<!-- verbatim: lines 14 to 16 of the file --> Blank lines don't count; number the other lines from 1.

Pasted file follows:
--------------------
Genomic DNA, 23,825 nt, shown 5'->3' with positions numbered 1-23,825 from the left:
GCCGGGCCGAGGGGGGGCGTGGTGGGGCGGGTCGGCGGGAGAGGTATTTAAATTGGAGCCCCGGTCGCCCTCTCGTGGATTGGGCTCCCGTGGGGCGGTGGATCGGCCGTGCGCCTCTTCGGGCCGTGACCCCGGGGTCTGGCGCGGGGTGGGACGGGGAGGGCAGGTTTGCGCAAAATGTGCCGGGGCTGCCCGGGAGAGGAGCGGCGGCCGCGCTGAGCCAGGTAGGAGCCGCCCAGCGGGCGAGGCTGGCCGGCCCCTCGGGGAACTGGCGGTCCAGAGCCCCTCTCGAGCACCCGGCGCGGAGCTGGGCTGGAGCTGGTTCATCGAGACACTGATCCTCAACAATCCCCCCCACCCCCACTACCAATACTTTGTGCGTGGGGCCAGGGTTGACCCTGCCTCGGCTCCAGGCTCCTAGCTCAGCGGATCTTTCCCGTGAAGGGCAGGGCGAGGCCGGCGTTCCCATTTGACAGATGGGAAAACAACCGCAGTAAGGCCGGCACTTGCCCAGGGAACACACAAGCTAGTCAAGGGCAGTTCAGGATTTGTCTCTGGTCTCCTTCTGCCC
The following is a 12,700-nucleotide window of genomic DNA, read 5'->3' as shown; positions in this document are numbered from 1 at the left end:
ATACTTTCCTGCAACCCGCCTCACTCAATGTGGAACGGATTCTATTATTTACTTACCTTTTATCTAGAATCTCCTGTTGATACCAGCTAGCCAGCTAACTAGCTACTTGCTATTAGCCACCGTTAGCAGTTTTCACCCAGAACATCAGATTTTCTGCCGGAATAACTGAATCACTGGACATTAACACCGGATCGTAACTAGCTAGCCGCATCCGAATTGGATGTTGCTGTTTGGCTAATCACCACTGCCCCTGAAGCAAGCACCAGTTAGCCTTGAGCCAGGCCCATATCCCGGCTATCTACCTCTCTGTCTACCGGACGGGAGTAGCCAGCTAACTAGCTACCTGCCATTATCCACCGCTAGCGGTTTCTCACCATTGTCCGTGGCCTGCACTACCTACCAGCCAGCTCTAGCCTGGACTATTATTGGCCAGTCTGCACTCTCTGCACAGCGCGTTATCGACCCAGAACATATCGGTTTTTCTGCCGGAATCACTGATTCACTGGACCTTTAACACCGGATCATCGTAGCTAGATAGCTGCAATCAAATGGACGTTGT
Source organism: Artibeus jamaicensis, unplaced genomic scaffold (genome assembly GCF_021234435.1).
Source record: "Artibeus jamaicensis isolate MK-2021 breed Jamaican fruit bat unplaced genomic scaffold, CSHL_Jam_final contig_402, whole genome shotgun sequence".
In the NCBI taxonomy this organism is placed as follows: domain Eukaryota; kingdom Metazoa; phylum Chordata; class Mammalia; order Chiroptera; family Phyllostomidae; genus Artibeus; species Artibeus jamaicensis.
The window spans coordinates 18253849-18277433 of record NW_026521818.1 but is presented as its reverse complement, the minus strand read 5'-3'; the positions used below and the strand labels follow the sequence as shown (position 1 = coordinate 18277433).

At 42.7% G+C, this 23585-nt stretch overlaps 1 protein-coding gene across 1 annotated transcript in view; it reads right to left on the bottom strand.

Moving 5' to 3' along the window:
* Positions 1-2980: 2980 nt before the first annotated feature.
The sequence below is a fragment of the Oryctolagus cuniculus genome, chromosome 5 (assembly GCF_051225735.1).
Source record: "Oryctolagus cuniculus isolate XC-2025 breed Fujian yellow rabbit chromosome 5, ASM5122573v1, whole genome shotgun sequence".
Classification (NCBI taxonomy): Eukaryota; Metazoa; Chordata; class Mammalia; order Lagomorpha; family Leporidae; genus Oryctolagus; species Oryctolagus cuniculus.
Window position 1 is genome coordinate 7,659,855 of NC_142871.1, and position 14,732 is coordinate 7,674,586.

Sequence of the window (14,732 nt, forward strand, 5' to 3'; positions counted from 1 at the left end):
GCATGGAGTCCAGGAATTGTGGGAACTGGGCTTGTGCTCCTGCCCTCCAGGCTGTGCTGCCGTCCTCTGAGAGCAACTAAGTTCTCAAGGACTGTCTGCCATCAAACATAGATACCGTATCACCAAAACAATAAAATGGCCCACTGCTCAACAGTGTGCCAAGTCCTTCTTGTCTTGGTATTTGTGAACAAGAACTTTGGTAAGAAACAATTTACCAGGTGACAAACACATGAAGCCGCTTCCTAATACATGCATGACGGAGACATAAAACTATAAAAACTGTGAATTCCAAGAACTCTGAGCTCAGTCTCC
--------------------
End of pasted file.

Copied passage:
Classification (NCBI taxonomy): Eukaryota; Metazoa; Chordata; class Mammalia; order Lagomorpha; family Leporidae; genus Oryctolagus; species Oryctolagus cuniculus.
Window position 1 is genome coordinate 7,659,855 of NC_142871.1, and position 14,732 is coordinate 7,674,586.

Sequence of the window (14,732 nt, forward strand, 5' to 3'; positions counted from 1 at the left end):